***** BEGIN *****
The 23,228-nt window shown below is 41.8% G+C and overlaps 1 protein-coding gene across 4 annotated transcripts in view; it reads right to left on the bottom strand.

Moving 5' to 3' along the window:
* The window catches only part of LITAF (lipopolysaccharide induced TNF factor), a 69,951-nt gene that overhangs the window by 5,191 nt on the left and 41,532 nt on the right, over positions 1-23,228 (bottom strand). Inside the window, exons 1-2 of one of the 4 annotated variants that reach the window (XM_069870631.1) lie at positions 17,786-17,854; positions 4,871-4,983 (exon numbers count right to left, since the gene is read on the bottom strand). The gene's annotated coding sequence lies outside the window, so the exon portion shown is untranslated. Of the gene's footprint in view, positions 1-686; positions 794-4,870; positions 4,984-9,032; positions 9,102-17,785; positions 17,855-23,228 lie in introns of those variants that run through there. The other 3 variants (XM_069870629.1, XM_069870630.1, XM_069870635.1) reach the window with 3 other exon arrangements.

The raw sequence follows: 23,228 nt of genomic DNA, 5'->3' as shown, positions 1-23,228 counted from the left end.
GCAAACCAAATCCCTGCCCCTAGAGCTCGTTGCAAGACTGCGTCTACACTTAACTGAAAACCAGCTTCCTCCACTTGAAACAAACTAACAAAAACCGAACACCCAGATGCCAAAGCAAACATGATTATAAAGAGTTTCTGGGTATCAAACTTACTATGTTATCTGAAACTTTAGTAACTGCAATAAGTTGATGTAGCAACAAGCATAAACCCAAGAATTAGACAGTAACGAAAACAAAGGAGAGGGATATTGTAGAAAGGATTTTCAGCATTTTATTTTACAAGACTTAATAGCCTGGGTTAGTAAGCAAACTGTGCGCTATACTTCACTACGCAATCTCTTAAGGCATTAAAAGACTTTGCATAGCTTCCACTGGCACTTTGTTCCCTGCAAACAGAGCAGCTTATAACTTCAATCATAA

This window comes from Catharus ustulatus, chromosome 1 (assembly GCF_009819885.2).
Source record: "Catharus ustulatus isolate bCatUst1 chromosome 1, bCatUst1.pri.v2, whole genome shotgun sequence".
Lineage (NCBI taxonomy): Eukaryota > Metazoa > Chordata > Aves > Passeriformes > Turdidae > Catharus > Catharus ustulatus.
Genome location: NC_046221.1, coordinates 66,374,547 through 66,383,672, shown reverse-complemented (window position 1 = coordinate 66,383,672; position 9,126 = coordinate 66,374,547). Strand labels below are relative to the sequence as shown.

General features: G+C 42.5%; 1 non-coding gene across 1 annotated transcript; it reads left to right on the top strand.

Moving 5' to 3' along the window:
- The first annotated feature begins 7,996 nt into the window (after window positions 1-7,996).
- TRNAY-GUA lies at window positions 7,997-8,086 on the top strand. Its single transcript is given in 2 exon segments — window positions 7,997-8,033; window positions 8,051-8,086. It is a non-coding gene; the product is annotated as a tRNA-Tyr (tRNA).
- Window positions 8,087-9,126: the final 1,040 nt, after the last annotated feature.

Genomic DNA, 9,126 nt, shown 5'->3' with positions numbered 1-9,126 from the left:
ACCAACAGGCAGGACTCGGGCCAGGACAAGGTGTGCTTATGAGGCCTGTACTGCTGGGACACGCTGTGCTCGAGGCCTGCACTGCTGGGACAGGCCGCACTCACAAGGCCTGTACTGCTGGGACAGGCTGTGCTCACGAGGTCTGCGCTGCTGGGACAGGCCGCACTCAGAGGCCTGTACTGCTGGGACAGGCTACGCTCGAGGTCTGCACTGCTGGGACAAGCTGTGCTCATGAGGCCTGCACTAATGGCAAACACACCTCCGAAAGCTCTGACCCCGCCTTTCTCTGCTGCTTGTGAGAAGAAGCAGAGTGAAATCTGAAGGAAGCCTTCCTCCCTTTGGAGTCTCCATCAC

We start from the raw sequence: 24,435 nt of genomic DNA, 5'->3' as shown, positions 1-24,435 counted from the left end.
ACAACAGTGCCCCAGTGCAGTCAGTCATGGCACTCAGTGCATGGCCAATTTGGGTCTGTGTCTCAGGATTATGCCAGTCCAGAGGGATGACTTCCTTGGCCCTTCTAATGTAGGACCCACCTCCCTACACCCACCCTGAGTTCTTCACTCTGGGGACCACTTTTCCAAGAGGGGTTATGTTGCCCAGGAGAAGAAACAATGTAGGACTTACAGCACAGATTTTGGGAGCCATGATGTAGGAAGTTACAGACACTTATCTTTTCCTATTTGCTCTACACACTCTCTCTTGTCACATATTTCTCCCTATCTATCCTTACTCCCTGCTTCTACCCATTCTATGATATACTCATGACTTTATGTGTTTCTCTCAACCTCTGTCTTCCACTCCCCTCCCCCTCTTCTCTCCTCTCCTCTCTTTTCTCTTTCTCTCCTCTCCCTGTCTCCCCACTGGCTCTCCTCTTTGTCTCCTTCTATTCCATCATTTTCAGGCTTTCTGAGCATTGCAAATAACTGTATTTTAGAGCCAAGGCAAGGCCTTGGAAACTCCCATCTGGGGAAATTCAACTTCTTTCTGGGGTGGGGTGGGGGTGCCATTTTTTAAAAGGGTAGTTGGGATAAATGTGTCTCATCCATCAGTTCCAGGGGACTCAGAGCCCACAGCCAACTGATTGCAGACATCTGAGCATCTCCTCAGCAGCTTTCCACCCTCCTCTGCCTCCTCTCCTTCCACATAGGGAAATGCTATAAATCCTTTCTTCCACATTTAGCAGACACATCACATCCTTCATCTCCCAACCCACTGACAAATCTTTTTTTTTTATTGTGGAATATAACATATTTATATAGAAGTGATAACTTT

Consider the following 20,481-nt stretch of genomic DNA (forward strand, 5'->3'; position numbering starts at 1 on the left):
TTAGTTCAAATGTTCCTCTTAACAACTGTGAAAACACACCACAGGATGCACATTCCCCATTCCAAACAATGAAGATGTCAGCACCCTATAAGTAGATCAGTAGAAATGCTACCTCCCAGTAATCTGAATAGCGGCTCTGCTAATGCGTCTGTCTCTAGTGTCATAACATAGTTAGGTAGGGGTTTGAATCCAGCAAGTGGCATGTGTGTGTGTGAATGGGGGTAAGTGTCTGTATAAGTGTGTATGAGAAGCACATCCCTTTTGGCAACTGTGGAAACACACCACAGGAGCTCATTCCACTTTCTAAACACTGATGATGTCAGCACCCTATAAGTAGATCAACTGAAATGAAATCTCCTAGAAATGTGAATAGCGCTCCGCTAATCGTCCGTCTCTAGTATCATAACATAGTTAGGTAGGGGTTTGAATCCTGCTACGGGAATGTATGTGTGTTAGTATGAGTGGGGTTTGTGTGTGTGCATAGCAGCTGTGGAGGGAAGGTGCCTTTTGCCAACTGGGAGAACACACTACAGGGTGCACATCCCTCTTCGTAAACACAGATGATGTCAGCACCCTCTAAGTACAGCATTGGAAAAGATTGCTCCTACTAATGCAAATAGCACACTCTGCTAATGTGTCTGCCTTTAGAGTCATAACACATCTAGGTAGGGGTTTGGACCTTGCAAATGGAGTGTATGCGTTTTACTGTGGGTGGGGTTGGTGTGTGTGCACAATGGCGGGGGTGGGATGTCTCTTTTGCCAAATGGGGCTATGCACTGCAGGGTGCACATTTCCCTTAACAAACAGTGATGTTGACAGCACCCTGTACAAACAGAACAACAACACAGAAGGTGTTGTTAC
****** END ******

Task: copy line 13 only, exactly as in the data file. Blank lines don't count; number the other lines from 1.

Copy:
- TRNAY-GUA lies at window positions 7,997-8,086 on the top strand. Its single transcript is given in 2 exon segments — window positions 7,997-8,033; window positions 8,051-8,086. It is a non-coding gene; the product is annotated as a tRNA-Tyr (tRNA).